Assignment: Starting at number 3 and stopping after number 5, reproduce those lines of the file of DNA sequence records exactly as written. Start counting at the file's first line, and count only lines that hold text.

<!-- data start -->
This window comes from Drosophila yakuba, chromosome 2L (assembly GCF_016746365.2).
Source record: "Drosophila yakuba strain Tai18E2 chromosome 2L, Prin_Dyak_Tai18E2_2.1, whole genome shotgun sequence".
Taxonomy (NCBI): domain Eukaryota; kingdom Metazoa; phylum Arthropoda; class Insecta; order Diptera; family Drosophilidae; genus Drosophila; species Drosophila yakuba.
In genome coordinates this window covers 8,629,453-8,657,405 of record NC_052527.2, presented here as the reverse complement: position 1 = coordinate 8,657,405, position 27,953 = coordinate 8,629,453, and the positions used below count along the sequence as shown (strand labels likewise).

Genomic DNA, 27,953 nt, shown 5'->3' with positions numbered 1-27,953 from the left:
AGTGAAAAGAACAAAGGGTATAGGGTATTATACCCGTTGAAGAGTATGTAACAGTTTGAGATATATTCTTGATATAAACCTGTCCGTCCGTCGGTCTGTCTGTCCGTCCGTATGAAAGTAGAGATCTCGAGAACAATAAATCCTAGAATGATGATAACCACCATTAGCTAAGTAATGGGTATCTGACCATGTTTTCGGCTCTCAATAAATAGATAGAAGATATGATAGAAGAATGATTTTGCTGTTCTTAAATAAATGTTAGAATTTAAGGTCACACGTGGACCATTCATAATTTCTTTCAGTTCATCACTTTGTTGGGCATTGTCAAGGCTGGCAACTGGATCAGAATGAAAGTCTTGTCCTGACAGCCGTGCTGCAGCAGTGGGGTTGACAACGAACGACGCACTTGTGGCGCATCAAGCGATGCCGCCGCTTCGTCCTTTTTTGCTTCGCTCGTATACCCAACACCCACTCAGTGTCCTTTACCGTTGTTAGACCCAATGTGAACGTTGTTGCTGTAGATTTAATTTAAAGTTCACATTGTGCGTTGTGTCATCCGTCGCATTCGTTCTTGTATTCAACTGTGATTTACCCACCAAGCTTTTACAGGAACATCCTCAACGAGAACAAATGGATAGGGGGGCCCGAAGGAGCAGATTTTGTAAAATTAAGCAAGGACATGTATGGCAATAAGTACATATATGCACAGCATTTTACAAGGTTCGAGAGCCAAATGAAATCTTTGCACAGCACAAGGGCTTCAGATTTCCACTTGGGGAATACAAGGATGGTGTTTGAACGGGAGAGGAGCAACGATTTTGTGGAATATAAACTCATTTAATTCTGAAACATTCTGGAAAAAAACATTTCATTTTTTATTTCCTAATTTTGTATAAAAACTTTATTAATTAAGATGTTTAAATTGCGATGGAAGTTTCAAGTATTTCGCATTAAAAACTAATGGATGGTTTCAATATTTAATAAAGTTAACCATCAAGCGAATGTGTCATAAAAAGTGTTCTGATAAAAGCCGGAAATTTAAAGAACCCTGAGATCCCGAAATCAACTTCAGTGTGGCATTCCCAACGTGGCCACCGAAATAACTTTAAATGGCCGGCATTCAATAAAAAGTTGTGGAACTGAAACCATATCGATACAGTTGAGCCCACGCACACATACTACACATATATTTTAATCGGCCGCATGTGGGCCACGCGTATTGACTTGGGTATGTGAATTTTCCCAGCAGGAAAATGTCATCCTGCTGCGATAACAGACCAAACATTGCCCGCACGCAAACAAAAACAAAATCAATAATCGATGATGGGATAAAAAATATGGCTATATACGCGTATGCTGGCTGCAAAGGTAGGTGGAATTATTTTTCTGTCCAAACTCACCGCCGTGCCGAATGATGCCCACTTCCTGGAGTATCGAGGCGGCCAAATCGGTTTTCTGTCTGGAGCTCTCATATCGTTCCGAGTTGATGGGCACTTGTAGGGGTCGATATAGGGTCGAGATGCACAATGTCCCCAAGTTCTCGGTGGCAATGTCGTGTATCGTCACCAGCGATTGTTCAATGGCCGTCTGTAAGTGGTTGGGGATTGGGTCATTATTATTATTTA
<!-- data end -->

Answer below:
Taxonomy (NCBI): domain Eukaryota; kingdom Metazoa; phylum Arthropoda; class Insecta; order Diptera; family Drosophilidae; genus Drosophila; species Drosophila yakuba.
In genome coordinates this window covers 8,629,453-8,657,405 of record NC_052527.2, presented here as the reverse complement: position 1 = coordinate 8,657,405, position 27,953 = coordinate 8,629,453, and the positions used below count along the sequence as shown (strand labels likewise).

Genomic DNA, 27,953 nt, shown 5'->3' with positions numbered 1-27,953 from the left: